# binomial coefficients are integers because numerator and denominator form pairs?

I've heard of a claim that when calculating the binomial formula with integer input:

$$\mathrm{Bin}(n,k):=\prod^k_{i=1}\frac{n+1-i}{i}\in \mathbb{N}\ (\forall n,k\in\mathbb N)$$

each denominator divides an unique numerator. since for calculating $$n \choose k$$ you divide $$k$$ many numerators ($$n+1-k$$ till $$n$$) by $$k-1$$ many denominators (numbers from $$2$$ to $$k$$), there obviously is a gap, where is it?

$$\mathrm{Gap}(n,k):=\sum_{j=0}^{k-1}(n-j)-\sum^k_{i=2} n-(n \mod\ i)$$

Remember, $$n\mod i$$ denotes the remainder from dividing $$n$$ by $$i$$. that means $$i$$ divides $$n - (n \mod\ i)$$. above formula $$\mathrm{Gap}(n,k)$$ just sums up all such expressions and calculates the number which isn't paired with a divisor. any other way to calculate this? the first sum has an explicit formula making it into a quadratic polynomial in $$k$$. anything known about the 2nd sum? did I make a mistake here?

I'd be already satisfied if someone could prove above claim that reason for the product $$\mathrm{Bin}(n,k)$$ of rational numbers being an integer is because there are pairs of numerator and denominator which are integers after the division, and that in such pairing no numerator is ever used twice.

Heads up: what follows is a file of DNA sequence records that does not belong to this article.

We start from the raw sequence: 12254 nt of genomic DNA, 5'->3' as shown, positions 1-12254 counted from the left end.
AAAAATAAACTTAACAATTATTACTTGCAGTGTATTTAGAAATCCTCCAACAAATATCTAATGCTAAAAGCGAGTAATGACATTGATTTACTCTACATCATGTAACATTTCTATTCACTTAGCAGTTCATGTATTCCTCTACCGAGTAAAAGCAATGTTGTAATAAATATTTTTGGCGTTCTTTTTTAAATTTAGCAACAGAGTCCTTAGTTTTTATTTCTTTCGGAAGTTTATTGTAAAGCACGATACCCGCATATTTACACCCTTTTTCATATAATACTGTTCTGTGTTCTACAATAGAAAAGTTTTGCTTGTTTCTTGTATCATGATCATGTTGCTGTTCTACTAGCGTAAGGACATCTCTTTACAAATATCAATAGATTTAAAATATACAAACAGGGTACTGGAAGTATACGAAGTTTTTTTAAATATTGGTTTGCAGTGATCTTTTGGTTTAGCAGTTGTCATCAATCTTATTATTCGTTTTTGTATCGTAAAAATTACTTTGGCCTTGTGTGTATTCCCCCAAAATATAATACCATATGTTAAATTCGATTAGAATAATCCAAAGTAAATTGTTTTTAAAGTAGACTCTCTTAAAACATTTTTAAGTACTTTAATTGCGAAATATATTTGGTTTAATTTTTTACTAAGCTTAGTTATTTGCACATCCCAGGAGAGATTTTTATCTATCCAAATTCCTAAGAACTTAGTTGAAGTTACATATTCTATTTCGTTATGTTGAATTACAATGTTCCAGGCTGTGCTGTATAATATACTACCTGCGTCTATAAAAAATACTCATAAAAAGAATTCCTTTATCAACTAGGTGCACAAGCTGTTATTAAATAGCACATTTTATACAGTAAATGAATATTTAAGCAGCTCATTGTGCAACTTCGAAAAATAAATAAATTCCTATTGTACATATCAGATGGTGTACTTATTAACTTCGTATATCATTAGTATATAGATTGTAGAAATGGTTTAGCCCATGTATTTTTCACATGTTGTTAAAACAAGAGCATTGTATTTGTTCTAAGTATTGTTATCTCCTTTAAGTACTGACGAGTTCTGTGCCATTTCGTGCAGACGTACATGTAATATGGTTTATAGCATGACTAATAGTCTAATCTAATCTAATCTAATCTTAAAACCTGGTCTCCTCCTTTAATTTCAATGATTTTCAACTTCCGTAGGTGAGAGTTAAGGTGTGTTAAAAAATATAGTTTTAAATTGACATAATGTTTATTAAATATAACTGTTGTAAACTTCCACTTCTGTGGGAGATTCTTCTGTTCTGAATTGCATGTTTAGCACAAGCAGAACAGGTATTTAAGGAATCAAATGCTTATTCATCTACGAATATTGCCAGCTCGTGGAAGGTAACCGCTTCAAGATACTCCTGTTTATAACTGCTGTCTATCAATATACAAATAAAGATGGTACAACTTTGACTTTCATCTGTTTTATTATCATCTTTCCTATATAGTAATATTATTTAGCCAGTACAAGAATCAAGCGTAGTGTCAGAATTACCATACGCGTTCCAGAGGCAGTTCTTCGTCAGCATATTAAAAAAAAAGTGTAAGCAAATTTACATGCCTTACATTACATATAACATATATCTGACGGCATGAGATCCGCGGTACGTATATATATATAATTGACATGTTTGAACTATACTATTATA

The kind of pairing sought does not always exist. Take, for example, $$\binom{8}{4}=\frac{8\cdot7\cdot6\cdot5}{4\cdot3\cdot2\cdot1}.$$ The pair of $$4$$ must be $$8$$, the pair of $$3$$ must be $$6$$, and hence the pair of $$2$$ should be $$7$$ or $$5$$ which is not good.
On the other hand, it is possible to prove using unique factorization that the binomial coefficients are integers. Namely, for each prime $$p$$, one can show that the exponent of $$p$$ in $$n!$$ is at least the exponent of $$p$$ in $$k!(n-k)!$$. For more details, see here and here.
• A slightly simpler example is $${7\choose3}={7\cdot6\cdot5\over3\cdot2\cdot1}$$ Dec 10, 2023 at 0:37
• @user11566470, what do you mean "there's no good implementation of integer-based Bin"? It's perfectly easy to implement. In C-like pseudocode, result = 1; for (int i = 0; i < k; i++) result = result * (n - i) / (i + 1); Dec 10, 2023 at 22:28